“We have tried to do everything the parents have asked us to do,” said Nat Washington,…
By Michael Morton
School Board 29 met for the final time last Thursday, reminding the community of what they had accomplished and encouraging their replacements to carry on their work.
“We have tried to do everything the parents have asked us to do,” said Nat Washington, president of the board for the last nine years. “We have done some great things in 29.”
On July 1, each school board in the city will be officially replaced by new groups the Department of Education is calling community education councils. The 11 voting members of the councils must have a child in the district they represent, a change from the old system. The move is part of Mayor Michael Bloomberg’s overhaul of the school system.
School Board 29 represents Queens Village, Cambria Heights, Laurelton, Springfield Gardens, St. Albans and part of Jamaica and Fresh Meadows.
During the current board’s reign, the district built additions on five or six schools and opened three others, including PS 266 on the Glen Oaks Campus, PS 268 in Jamaica and PS 270 in Laurelton, Washington said. PS 116 in Jamaica, PS 268 and PS 270 will switch to the kindergarten-to-eighth grade model from the K-6 starting next fall, a change with which the board was involved.
“That educational setting is the one that seems to work best now,” Washington said at the meeting, attended by about 40 people.
Also for the fall, Springfield Gardens High School will be reconfigured into four different academies, with no additional pupils coming into the facility for the year.
“There will be no new kids until they weed out some of the ones they have there,” Washington said of alleged troublemakers.
But District 29 also recently received negative publicity for declining scores on state reading tests for the fourth and eighth grades, numbers which came from the Department of Education’s Web site. The district was the only one in Queens in which the number of fourth-grade students scoring in the Level 1 failing category increased, by 1.7 percent. District 29 was also the only one to report a drop in eighth-grade students earning the highest score category, with a 1.9 percent decrease.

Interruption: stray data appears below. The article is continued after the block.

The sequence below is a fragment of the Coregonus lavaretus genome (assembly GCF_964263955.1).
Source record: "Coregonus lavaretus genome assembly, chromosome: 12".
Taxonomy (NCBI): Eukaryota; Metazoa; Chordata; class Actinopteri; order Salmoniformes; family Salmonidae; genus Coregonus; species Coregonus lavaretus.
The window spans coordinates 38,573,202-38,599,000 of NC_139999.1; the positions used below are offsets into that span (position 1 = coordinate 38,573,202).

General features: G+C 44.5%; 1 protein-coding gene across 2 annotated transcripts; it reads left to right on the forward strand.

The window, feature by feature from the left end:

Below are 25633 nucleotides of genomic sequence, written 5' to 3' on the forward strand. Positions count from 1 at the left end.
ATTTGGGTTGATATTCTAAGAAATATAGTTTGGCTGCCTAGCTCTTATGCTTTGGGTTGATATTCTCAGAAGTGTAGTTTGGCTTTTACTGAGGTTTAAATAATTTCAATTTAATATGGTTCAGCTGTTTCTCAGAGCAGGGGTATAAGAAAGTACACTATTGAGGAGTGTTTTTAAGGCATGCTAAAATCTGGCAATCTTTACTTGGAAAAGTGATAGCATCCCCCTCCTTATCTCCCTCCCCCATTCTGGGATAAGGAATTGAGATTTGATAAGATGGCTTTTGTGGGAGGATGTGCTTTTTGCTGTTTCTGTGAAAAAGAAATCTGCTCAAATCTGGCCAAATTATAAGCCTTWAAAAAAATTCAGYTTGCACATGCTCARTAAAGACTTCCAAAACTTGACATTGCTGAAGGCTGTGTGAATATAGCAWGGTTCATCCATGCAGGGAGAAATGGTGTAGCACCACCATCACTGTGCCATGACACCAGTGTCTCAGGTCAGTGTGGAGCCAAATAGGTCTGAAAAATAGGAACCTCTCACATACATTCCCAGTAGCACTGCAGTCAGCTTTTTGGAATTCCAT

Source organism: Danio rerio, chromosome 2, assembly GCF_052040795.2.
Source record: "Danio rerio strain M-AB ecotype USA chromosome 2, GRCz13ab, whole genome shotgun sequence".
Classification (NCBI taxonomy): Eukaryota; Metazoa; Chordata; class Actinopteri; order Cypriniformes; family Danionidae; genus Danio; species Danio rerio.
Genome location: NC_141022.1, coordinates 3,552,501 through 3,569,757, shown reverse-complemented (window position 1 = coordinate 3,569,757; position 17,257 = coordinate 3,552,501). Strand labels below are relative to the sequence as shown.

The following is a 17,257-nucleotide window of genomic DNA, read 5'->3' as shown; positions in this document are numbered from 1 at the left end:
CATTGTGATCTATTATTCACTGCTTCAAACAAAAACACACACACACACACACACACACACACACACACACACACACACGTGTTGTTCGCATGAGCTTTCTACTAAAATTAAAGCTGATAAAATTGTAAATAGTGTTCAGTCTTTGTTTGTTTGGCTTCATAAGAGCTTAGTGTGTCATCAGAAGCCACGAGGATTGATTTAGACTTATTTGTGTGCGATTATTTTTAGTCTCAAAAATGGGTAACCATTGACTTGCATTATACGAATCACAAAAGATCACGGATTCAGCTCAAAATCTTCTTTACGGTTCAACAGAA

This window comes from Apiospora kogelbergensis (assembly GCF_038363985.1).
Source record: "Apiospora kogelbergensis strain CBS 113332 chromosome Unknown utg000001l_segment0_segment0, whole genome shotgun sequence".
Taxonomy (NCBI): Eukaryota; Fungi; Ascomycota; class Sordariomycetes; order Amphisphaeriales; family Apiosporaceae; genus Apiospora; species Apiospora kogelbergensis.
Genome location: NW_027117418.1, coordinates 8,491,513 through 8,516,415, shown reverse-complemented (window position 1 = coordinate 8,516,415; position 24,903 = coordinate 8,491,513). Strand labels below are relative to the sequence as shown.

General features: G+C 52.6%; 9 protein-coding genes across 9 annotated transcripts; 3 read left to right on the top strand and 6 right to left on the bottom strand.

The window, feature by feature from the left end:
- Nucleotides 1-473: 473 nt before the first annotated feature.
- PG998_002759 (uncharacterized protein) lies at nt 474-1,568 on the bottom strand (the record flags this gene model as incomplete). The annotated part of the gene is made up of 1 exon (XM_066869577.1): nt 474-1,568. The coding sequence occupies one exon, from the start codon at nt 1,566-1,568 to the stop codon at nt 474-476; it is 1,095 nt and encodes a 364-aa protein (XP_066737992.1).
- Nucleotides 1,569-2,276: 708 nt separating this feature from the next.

Washington said the statistics did not convey the full picture and urged parents to look at their children’s exams.
“Demand to see the tests,” he said.
During the meeting, City Councilman Leroy Comrie (D-St. Albans), a previous board president, stopped by to wish the outgoing members well. He commended them for their efforts and for continuing to meet after the creation of the councils, unlike in other school districts. He also asked them to keep advising him on education.
“You might not be on School Board 29, but I want to encourage you to continue to advocate for the children,” Comrie said.
District 29 Superintendent Walter O’Brien also applauded the work of past and present school boards, which were created in 1968. “They fought for the children for many, many hours,” he said of the outgoing group.
Of the 11 voting members, nine are voted on by the top officers in each parent and parent teacher association, a process which is now complete. Training began Saturday for the new group, although Borough President Helen Marshall still needs to select her second council appointee.
Two board members, Timothy James and Devora Campbell, have been chosen to be part of the council. James said the board did not get to see through all of its projects and the council must ensure that the proposed PS 263 in Queens Village gets built, that the district gets more certified teachers and that schools get more safety officers instead of regular police.
“I say to my new colleagues, ‘there’s a lot of work ahead of us,’” James said.
Washington urged the new members to work hard and not give up, continuing the legacy of his board.
“There are some great successes in School District 29 — don’t let people tell you otherwise,” he said. “You don’t have to send your kids to Manhattan for a good education.”
Reach reporter Michael Morton by e-mail at firstname.lastname@example.org or by calling 718-229-0300, Ext. 154.